The Silencing Of Ozzie Guillen

 
This is a subject that I’m not sure that I should touch – I’m not of Cuban descent and I can only sympathize with those that have described the atrocities that they endured living under the reign of Fidel Castro and even worse the hell that they encountered leaving Cuba en route to the United States.
 
What I will speak on is Miami Marlins manager Ozzie Guillen and how his comments about Castro have given MLB officials the green light to silence the outspoken manager.
 

The overreaction of the nation and the media about Ozzie Guillen’s comments expressing love and admiration for Fidel Castro is comical. Guillen hailed Castro for surviving a time in history where world leaders, including past Presidents of these United States made failed attempts on his life while ignoring the racial injustices in the land that they govern.

Guillen first expressed those sentiments in a 2008 interview with Chicago Sun Times columnist Rick Telander, Guillen also expressed how he did not agree with Castro’s political philosophy.

This was all baseball needed to put a muzzle on the fiery manager. Guillem’s post game profanity-laced, passion-driven press conferences will be a thing of the past only to be seen on YouTube – that guy will be silenced forever.

The media with the blessings of Major League Baseball will do its best in castrating Ozzie Guillen. It began yesterday with a public apology and over-the-top analysis of Guillen’s contrition in his speech as if slitting his wrists at the end of that presser would’ve made everything alright. Guillen spoke from the heart as he always has, nothing prepared in front of him – just a man and his words.

Guillen stated that once he returns from his five-game suspension he will no longer speak on  political subjects. What the media has in store for Guillen is a whole new agenda, one that will make him their puppet now. While Guillen continues to manage full of remorse, the powers that be will be at the controls – in full manipulation mode for the silencing of Ozzie Guillen.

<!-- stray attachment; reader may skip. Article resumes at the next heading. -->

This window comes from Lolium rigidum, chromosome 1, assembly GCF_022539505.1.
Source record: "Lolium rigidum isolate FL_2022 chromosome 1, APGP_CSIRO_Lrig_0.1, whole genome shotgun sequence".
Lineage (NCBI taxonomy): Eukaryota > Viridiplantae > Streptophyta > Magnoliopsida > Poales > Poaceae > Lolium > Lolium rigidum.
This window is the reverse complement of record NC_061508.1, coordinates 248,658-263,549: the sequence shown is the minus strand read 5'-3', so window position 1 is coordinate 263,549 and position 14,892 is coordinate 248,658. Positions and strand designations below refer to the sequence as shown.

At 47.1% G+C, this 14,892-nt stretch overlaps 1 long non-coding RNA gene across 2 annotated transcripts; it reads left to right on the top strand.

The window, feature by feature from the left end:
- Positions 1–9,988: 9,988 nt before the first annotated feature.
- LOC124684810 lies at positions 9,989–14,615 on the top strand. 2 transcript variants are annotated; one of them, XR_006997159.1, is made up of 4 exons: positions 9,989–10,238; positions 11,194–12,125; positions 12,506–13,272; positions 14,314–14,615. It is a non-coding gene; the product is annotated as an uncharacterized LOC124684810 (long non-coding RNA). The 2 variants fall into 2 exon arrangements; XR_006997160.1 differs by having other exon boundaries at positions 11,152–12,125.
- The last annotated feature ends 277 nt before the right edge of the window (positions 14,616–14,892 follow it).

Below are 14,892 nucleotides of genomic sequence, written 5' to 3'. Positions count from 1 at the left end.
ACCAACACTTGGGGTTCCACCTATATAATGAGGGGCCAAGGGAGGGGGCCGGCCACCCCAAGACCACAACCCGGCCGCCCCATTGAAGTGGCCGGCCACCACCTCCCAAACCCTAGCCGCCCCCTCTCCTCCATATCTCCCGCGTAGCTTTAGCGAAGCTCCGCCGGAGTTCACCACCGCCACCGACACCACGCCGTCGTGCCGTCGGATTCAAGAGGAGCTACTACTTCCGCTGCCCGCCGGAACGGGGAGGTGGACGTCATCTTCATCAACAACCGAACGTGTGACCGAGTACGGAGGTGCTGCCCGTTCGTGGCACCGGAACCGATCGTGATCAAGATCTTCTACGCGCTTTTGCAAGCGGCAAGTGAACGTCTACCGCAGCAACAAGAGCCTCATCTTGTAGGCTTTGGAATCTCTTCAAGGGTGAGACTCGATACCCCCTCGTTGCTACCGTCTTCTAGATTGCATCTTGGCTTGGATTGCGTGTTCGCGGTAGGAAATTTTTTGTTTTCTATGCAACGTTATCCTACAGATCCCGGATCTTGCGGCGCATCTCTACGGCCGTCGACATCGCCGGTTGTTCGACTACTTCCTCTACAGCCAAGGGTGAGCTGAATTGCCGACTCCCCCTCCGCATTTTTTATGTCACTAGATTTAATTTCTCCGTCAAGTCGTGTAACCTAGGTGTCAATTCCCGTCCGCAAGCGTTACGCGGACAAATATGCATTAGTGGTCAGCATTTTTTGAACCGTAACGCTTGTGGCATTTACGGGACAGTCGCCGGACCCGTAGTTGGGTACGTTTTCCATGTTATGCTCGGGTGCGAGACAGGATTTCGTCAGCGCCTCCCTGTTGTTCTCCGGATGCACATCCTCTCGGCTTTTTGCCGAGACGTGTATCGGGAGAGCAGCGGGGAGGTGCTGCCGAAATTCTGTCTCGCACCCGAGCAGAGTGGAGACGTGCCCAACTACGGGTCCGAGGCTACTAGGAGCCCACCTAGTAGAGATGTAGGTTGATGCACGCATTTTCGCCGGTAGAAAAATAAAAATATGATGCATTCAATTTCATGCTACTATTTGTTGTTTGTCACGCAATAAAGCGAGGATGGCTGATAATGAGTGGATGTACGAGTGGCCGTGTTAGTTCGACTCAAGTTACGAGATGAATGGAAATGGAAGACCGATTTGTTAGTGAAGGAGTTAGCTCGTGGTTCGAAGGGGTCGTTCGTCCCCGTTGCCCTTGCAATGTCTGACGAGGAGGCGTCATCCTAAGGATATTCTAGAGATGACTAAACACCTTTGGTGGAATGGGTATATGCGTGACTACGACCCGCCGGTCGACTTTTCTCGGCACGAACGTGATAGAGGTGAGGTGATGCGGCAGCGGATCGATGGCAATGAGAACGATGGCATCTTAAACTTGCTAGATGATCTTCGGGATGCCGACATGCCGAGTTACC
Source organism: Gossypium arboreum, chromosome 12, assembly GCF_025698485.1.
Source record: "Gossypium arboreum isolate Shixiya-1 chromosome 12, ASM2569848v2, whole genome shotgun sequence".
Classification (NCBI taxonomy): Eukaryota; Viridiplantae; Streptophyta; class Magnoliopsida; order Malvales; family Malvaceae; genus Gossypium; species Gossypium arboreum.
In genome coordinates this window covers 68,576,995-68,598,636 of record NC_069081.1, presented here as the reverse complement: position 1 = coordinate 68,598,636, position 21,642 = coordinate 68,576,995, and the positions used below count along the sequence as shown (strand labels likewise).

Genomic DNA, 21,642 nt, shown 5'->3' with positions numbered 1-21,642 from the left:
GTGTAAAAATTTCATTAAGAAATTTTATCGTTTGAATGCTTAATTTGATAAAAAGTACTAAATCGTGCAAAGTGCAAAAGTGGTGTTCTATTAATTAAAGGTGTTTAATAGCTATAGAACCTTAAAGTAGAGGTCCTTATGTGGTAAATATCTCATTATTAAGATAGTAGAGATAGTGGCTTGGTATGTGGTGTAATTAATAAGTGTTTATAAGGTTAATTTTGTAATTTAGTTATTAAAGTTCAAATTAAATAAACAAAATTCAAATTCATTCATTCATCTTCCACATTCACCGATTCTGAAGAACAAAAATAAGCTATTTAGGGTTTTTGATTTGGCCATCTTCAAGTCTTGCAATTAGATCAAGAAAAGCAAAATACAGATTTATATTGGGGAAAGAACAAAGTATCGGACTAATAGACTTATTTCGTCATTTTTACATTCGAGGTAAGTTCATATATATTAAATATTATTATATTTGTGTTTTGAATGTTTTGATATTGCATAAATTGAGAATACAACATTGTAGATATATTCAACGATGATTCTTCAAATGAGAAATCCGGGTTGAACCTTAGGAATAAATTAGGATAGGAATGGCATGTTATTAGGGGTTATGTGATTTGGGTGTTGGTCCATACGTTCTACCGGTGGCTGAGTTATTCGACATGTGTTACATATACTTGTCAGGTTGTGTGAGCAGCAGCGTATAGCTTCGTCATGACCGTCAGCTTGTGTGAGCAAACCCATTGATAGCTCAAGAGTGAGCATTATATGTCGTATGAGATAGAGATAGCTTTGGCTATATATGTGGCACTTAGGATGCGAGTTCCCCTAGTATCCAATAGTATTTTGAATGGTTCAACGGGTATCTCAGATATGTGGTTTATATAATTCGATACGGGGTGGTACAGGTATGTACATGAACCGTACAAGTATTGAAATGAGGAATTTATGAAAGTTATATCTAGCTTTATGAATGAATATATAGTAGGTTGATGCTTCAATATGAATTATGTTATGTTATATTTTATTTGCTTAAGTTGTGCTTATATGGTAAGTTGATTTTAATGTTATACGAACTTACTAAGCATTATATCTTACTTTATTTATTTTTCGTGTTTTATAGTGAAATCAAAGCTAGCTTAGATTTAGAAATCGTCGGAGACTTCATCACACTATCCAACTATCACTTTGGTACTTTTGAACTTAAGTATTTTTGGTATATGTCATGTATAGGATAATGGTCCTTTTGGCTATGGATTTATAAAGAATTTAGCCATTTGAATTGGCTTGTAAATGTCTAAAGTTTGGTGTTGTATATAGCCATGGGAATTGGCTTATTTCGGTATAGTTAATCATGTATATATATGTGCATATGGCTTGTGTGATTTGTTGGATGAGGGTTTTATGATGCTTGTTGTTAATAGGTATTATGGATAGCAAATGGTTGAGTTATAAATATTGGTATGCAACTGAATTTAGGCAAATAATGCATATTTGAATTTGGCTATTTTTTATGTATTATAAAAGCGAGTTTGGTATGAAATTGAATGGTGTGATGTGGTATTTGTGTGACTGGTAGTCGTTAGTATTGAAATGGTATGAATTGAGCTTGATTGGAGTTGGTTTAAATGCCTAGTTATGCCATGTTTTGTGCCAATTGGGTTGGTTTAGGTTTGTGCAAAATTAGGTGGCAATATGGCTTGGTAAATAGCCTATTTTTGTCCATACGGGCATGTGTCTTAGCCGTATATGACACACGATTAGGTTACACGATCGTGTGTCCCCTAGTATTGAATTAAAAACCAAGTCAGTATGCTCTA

Sounds like a form of dictatorship to me.

 

13 Responses to “The Silencing Of Ozzie Guillen”

  1. ch555x says:

    I tell ya, folks like Castro (Chavez and “the other America” as well) bring out the freaks in this nation for some strange reason. It makes me sort of understand why places like Haiti are in their repetitive conditions…it’s nowhere near just about the inhabitants, folks!

  2. CAvard says:

    I want to know where Miami’s outrage was when the Marlins’ brass brought out, IMO exploited, Muhammad Ali for an embarrasing christening of their new ball park. That’s acceptable but Guillen’s comments weren’t? Wow.

  3. Ron Glover says:

    C, you aren’t the first person I’ve heard say that either.

  4. Temple3 says:

    Arguably, the most compelling part of this entire fiasco is that not a single, solitary soul has dared deny that the United States government routinely attempted to assassinate a head of state. Now that this has been done in places like Panama and Iraq, the Roman practice of doing such has been normalized.

    Ozzie stepped into a fire storm and his apology will only make matters worse. The Cuban position in Miami, exactly like that of Israelis and pro-Zionist Europeans, leaves no room for forgiveness. What most folks don’t understand is that some groups have a long list of non-negotiables. Ozzie crossed the line and it doesn’t matter if he’s right or wrong.

    If you think Nelson Mandela should have been released from prison, then you probably think Castro isn’t the worst person in the world since his actions clearly did more than any US president to effect Mandela’s release. If you think Namibia should have been an independent state and not a staging ground with white South Africans to wage war in Angola, you probably don’t think Castro is the worst person in the world either. If you consider yourself to be an adherent or advocate of the teachings of El Hajj Malik el-Shabazz, then you probably recall that he and Castro met at the Hotel Theresa in Harlem decades ago, after the US State Department precluded the Cuban delegation from rooming at a hotel nearer the United Nations.